Frehwater you cannot drink!
"Home to the new Jimi Hendrix memorial"
I visited again after more than 30 years to Freshwater Bay.
There is now a memorial to Jimi Hendrix here.
I even visited here during the Isle Of Wight Pop Festival
in 1971 in August. Jimi passed away the following month
Many pictures coming soon!
When I was 11 One hot Saturday I was lucky to go with some of the
other lads and young guys working in the butchers shop,
in the butchers van over to Afton Down Nr. Freshwater on the other side
of the Island to the Isle Of Wight Pop Festival. Nearly half a million
visitors visited the festival and it looked more like the Kumba Mela in
India with a sea of people. I remember Tiny Tim was playing as we
drove by and then Miles Davis.
This was the last UK venue for Jimmy Hendrix before he died 18 days
later. On the beach there were thousands of naked people bathing and
just wandering around. One of the boys in my class at school, his father
owned the land and he told us stories about the stars staying in the
farmhouse. He met Bob Dylan, Mick Jagger, The Who, Janis Joplin,
Donavan and all sorts of people .
I remember seeing condoms and syringes washed up
on the beaches for weeks to come and a queue of hippies
at Ryde pier miles long, hundreds of stranded hippies.
Even a convoy of about 50 motorbikes,
mostly Hells Angels on Harleys .
Getting to see all this blew my mind.
The Original Summer Of Love
There are two parts to Freshwater, the main town and Freshwater Bay. Freshwater is positioned at the western tip of the Island. The town offers a good range of quaint shops in the town centre, and like Yarmouth, Freshwater is busy all year round. It is the main shopping town for residents of the West Wight. There are a wealth of hotels and holiday centres, touring parks and self-catering cottages, which capitalise on the towering white cliffs, rolling downland and beautiful beaches at Freshwater Bay, Totland and Colwell.
Freshwater Bay is open to the Channel and takes the brunt of the prevailing winds in the winter months. Here you can see the rolling waves coming in from the Channel, crashing against the cliffs. In the summer months, however, the waters are calm and still and where the beach is pebbly , the waters are clear.
Freshwater has been attracting people for years. The Farringford Hotel was the home to Alfred Lord Tennyson, who wrote much of his work at this superb property, which looks out towards Freshwater Bay. It’s as inspiring now as it was then.
Margaret Cameron, a noted Victorian photographer, attracted many members of Victorian society, whom she photographed at her home in Freshwater Bay. Dimbola Lodge is now a trust and preserves much of her work. You can see the picture I took there above.
If you like walking, the West Wight area and Freshwater are for you. The downs at Tennyson and Freshwater are able to provide stunning views and scenery. You will be able to walk towards Alum Bay and pass this beautiful bay, with its deep blue, clear waters. When you get onto the downs, you can see the Needles, white spires of chalk which rise up from the sea with the lighthouse at the end. This lighthouse guides ships safely past the treacherous rocks. Whilst there, check out the battlements and concrete structures which were used to forward rocket science. Check out ISLE OF WIGHT pages or Needles tips here.The Black Knight Rocket was tested from here. Not bad for a sleepy Island!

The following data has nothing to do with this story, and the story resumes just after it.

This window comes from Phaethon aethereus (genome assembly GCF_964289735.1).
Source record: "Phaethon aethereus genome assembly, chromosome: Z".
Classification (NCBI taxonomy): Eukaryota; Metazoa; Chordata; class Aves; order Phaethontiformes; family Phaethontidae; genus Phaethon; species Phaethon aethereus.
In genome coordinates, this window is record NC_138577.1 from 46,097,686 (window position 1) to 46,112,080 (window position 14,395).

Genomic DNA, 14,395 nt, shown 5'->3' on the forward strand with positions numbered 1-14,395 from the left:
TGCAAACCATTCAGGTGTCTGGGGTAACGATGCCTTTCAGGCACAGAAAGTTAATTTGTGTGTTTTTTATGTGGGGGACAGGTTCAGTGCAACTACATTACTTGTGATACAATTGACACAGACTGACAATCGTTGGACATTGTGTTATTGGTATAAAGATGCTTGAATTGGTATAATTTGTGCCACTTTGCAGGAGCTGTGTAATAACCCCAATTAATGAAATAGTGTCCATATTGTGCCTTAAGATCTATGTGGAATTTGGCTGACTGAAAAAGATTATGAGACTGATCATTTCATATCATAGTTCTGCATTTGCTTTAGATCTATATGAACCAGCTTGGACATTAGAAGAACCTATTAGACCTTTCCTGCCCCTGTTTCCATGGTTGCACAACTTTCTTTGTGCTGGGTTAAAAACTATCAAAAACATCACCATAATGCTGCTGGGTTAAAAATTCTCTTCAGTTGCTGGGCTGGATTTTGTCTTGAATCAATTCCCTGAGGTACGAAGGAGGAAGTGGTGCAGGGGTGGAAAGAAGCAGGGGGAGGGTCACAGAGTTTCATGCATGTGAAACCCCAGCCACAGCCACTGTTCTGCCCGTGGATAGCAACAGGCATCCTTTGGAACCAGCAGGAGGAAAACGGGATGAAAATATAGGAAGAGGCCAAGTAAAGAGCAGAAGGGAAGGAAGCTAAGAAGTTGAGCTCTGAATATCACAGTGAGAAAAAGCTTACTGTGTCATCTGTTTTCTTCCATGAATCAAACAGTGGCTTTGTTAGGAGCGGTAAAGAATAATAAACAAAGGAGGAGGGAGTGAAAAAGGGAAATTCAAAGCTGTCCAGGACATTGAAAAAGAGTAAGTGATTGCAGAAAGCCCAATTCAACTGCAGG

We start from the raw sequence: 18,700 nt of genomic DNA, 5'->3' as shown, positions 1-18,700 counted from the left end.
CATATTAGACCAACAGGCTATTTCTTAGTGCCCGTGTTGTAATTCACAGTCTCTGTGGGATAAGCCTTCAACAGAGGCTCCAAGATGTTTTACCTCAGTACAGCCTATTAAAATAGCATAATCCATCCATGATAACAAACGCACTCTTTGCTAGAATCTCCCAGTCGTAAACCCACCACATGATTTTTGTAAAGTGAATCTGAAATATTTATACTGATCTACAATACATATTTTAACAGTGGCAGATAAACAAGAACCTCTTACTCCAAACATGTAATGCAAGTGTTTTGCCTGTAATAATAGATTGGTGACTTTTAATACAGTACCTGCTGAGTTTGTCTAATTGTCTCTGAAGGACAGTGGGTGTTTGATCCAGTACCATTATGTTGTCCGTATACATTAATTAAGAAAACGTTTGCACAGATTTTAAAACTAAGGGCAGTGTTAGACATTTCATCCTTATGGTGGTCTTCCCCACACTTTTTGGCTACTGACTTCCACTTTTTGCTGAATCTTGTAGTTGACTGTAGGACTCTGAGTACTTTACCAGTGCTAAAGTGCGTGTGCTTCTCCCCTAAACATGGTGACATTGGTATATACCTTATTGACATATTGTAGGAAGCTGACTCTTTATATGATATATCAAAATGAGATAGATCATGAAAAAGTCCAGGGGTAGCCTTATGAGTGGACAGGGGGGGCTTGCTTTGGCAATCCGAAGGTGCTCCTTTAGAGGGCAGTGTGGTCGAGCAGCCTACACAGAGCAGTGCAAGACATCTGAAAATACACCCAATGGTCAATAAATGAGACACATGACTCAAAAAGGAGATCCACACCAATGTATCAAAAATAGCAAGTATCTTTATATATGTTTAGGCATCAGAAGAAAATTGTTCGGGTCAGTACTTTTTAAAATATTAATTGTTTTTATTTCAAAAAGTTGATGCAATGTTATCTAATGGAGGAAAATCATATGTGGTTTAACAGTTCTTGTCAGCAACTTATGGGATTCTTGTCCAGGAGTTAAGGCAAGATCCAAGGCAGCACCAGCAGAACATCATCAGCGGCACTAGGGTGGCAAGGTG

The coastline which runs from Yarmouth to Totland Bay, provides stunning beaches, with clear warm waters. The beaches are well serviced by cafés etc. and to sit in the sun, watching yachts and boats battle against the currents of the Solent, whilst your children play safely, is an experience you will never forget. Doubtless you’ll want to come back again…
"The massy cliffs of Freshwater now appear before us. A long declivity conducts us to Freshwater Gate. The village is furnished with a neat Inn; and about a mile distant, at the head of the Warren leading to Alum Bay, is a good boarding house; here, as well as at the Inn, the visitor may be pleasantly accommodated. In the dark and stormy season of the year, the sea sometimes rolls on this coast with such violence, as to break over the cottages and reach to the head of the river Yar."
From The Beauties of the Isle of Wight published by Horsley about 1830
"Our young sea village is as delightful and bracing a spot as one could wish to settle in or near. Casual visitors must not infer from the apparent newness of the scattered villas here and in the neighbourhood generally that they are all the growth of the last few years. The air is so transparently clear, so clear from smoke and grime, that it seems to be a matter of difficulty to tone the houses down to a becoming degree of mellowness. In 1799 the only habitation in the place was a dilapidated in known as the "Cabin" frequently tenanted by George Morland, the famous painter.
The beautiful, though tiny, bay is unlike anything else in the Island. Evidently at one time it was non existent, and the cliffs presented an unbroken front to the ocean. Now the former boundary is marked by huge half sunken rocks, over which, when the wind is in the right quarter, the surf dashes wildly."